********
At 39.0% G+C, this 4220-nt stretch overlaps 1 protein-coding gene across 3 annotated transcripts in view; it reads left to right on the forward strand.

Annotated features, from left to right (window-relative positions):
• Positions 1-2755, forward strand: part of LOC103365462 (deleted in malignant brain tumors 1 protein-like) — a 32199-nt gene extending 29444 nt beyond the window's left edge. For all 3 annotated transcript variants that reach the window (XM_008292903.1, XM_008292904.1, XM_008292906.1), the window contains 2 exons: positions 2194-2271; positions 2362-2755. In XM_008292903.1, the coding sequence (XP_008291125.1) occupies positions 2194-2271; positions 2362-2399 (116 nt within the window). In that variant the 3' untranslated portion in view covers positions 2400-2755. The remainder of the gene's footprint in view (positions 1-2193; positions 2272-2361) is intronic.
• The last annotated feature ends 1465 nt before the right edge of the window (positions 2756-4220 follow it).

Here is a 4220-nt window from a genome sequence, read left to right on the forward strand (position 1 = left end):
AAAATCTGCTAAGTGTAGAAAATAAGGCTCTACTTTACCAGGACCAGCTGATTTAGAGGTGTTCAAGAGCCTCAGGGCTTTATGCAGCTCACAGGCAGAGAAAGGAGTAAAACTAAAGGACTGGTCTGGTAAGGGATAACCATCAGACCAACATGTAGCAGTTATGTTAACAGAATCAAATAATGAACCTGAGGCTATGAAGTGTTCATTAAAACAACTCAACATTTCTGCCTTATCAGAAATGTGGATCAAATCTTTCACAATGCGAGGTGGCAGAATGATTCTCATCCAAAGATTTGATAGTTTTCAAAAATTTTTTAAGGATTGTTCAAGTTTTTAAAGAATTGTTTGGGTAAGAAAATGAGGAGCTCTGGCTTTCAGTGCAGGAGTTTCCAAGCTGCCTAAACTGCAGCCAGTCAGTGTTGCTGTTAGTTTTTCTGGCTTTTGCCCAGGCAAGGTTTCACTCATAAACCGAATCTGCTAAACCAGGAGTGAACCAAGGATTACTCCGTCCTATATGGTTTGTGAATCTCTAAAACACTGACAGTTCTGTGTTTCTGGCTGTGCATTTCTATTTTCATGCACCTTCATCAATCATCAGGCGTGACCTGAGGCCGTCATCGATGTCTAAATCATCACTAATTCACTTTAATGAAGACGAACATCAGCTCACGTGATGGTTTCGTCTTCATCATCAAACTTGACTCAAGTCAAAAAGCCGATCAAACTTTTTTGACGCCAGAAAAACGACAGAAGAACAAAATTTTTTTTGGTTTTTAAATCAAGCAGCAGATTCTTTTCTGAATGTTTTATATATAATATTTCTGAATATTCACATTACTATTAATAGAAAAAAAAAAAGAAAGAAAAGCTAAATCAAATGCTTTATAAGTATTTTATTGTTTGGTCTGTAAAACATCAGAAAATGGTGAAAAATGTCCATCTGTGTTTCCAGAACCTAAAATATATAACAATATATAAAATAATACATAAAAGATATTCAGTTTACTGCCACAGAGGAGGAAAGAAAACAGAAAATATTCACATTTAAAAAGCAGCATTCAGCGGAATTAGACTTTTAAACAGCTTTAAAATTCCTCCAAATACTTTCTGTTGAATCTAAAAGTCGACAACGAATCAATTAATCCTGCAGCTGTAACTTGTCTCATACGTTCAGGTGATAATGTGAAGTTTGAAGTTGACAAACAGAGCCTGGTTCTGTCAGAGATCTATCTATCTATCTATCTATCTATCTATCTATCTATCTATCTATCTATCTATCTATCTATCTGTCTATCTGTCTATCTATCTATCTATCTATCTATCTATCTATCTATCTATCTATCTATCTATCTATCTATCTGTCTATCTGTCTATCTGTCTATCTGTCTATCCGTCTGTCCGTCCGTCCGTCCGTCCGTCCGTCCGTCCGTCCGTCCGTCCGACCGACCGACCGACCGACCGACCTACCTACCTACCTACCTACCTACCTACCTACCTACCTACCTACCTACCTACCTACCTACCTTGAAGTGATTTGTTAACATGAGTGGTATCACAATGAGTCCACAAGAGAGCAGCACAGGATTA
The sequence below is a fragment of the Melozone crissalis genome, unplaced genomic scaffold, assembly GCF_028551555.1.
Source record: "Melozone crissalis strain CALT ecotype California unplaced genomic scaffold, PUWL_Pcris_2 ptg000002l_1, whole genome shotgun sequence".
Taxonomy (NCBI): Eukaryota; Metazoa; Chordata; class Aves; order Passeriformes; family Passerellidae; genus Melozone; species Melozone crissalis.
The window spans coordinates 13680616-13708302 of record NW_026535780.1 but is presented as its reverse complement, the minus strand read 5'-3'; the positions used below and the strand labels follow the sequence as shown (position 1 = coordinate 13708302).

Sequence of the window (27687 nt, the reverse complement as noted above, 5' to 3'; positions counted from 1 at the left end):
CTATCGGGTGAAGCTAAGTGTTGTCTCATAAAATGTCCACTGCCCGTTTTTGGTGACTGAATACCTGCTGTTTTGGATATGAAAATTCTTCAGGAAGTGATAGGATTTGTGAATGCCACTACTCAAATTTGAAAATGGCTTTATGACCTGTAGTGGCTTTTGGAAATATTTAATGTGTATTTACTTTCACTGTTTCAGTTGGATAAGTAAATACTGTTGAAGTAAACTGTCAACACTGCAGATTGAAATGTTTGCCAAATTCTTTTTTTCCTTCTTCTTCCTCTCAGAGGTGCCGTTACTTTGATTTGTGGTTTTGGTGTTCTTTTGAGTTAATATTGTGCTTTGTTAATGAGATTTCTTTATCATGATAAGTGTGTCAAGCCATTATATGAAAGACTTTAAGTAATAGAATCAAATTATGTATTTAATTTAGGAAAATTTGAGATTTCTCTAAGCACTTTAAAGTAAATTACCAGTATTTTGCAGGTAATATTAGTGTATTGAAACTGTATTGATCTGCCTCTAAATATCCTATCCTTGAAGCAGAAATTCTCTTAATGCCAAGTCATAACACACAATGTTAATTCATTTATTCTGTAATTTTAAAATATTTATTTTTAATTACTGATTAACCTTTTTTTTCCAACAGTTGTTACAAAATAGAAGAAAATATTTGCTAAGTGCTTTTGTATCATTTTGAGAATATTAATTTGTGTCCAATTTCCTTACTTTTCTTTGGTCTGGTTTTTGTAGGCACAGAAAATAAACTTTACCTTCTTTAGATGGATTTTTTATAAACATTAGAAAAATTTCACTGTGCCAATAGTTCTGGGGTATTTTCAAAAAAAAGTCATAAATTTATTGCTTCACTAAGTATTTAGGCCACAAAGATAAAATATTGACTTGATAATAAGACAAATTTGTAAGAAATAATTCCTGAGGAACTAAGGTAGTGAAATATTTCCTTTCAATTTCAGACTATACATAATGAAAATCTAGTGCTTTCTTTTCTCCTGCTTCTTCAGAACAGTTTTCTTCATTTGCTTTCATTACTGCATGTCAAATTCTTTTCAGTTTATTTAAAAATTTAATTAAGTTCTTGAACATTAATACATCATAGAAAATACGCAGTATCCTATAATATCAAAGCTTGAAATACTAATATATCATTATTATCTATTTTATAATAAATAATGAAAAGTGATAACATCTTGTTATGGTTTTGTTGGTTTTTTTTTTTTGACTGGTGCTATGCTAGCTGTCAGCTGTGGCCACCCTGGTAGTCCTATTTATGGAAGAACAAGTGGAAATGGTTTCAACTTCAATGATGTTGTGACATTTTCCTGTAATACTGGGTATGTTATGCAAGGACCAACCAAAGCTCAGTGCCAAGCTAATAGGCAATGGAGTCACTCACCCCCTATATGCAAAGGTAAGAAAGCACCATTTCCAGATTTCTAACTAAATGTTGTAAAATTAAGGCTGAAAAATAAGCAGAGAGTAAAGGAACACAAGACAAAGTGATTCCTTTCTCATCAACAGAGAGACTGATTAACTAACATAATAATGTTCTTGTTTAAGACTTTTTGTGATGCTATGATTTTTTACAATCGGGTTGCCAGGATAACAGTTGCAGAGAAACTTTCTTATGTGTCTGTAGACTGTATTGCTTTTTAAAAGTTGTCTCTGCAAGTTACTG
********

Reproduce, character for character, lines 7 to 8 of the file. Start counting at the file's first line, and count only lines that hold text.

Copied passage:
The sequence below is a fragment of the Melozone crissalis genome, unplaced genomic scaffold, assembly GCF_028551555.1.
Source record: "Melozone crissalis strain CALT ecotype California unplaced genomic scaffold, PUWL_Pcris_2 ptg000002l_1, whole genome shotgun sequence".